· The wastewater from the garments/clothing industry/clothing export houses is collected in a screen chamber, where large debris and solids are removed by a mechanical screen.
· The wastewater then enters a grit chamber, where sand, grit, and other heavy particles settle down by gravity.
· The wastewater then flows into an oil and grease trap, where oil and grease are separated from the wastewater by gravity.
· The wastewater then enters an equalization tank, where the flow rate and composition of the wastewater are equalized to prevent shock loads on downstream treatment units.
· The wastewater then flows into a sedimentation tank, where suspended solids settle down by gravity and are removed by a scraper mechanism.
· The wastewater then enters an aeration tank, where microorganisms break down organic matter in the wastewater by using oxygen.
· The wastewater then flows into a trickling filter, where microorganisms attached to the media remove organic matter in the wastewater by aerobic digestion.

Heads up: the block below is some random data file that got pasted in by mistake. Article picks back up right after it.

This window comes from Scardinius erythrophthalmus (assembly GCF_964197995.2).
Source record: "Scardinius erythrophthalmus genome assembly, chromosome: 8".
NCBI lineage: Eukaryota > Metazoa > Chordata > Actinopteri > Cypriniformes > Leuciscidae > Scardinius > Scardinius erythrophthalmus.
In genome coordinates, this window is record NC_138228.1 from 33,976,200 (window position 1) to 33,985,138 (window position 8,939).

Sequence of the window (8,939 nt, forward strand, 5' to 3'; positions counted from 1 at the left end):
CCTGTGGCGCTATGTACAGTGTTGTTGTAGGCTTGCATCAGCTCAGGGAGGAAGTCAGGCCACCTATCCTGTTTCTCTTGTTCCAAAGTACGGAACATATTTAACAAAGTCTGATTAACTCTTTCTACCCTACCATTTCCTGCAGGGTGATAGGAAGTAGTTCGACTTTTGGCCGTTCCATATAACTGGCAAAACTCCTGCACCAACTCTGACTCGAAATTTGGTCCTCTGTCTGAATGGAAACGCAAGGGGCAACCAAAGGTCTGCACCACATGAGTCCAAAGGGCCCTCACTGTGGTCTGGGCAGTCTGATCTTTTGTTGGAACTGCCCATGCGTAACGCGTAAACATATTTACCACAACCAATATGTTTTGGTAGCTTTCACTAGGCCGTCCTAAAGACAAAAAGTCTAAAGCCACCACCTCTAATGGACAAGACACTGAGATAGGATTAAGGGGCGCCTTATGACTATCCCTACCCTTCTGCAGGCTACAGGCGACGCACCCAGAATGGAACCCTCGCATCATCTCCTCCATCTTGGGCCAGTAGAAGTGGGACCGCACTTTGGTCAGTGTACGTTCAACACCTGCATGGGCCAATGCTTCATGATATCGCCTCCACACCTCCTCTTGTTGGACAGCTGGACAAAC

· The wastewater then flows into a sand filter, where remaining suspended solids are removed by filtration through sand media.
· The wastewater then enters an activated carbon filter, where remaining organic matter and odorous compounds are removed by adsorption on activated carbon media.
· The final step is disinfection, where the treated wastewater is disinfected by ultraviolet (UV) radiation to kill any remaining microorganisms.
· The treated wastewater is then discharged into the environment, where it meets the effluent quality standards set by the local regulatory bodies.
The design of an Effluent Treatment Plant (ETP) for Garments/Clothing Industry/Clothing Export houses involves the selection of appropriate treatment units and their sizing based on the flow rate and characteristics of the wastewater. The design parameters for each treatment unit are determined by using formulae that are based on the detention time, hydraulic retention time, surface overflow rate, and other relevant parameters. The PFD and working function of the ETP show the step-by-step treatment process, starting from the collection of wastewater to the discharge of treated wastewater into the environment. The effluent quality standards set by the local regulatory bodies are achieved by the ETP, thus protecting the environment and public health.